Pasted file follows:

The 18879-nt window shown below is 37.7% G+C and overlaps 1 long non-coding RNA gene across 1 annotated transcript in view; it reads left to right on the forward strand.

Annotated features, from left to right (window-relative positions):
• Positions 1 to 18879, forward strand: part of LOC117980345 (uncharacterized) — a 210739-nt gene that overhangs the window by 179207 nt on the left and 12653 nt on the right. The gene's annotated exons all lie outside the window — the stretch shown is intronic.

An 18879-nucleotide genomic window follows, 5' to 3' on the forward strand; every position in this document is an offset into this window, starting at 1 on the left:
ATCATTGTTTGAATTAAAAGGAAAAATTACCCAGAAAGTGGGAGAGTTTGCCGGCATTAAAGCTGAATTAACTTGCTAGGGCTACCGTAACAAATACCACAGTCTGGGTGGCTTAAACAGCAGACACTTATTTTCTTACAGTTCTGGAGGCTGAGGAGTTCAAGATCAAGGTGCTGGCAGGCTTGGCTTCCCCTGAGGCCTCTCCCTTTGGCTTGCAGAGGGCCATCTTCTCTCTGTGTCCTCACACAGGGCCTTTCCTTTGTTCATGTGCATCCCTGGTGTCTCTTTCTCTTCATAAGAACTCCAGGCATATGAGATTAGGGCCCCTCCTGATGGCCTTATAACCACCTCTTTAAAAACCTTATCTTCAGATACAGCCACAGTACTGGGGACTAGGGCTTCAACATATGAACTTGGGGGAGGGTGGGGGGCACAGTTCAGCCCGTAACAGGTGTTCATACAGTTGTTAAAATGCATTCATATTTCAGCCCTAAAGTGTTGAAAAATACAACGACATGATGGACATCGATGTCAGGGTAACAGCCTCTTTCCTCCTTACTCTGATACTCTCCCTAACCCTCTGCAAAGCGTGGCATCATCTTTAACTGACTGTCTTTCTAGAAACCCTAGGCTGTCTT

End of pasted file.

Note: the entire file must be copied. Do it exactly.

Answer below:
The 18879-nt window shown below is 37.7% G+C and overlaps 1 long non-coding RNA gene across 1 annotated transcript in view; it reads left to right on the forward strand.

Annotated features, from left to right (window-relative positions):
• Positions 1 to 18879, forward strand: part of LOC117980345 (uncharacterized) — a 210739-nt gene that overhangs the window by 179207 nt on the left and 12653 nt on the right. The gene's annotated exons all lie outside the window — the stretch shown is intronic.

An 18879-nucleotide genomic window follows, 5' to 3' on the forward strand; every position in this document is an offset into this window, starting at 1 on the left:
ATCATTGTTTGAATTAAAAGGAAAAATTACCCAGAAAGTGGGAGAGTTTGCCGGCATTAAAGCTGAATTAACTTGCTAGGGCTACCGTAACAAATACCACAGTCTGGGTGGCTTAAACAGCAGACACTTATTTTCTTACAGTTCTGGAGGCTGAGGAGTTCAAGATCAAGGTGCTGGCAGGCTTGGCTTCCCCTGAGGCCTCTCCCTTTGGCTTGCAGAGGGCCATCTTCTCTCTGTGTCCTCACACAGGGCCTTTCCTTTGTTCATGTGCATCCCTGGTGTCTCTTTCTCTTCATAAGAACTCCAGGCATATGAGATTAGGGCCCCTCCTGATGGCCTTATAACCACCTCTTTAAAAACCTTATCTTCAGATACAGCCACAGTACTGGGGACTAGGGCTTCAACATATGAACTTGGGGGAGGGTGGGGGGCACAGTTCAGCCCGTAACAGGTGTTCATACAGTTGTTAAAATGCATTCATATTTCAGCCCTAAAGTGTTGAAAAATACAACGACATGATGGACATCGATGTCAGGGTAACAGCCTCTTTCCTCCTTACTCTGATACTCTCCCTAACCCTCTGCAAAGCGTGGCATCATCTTTAACTGACTGTCTTTCTAGAAACCCTAGGCTGTCTT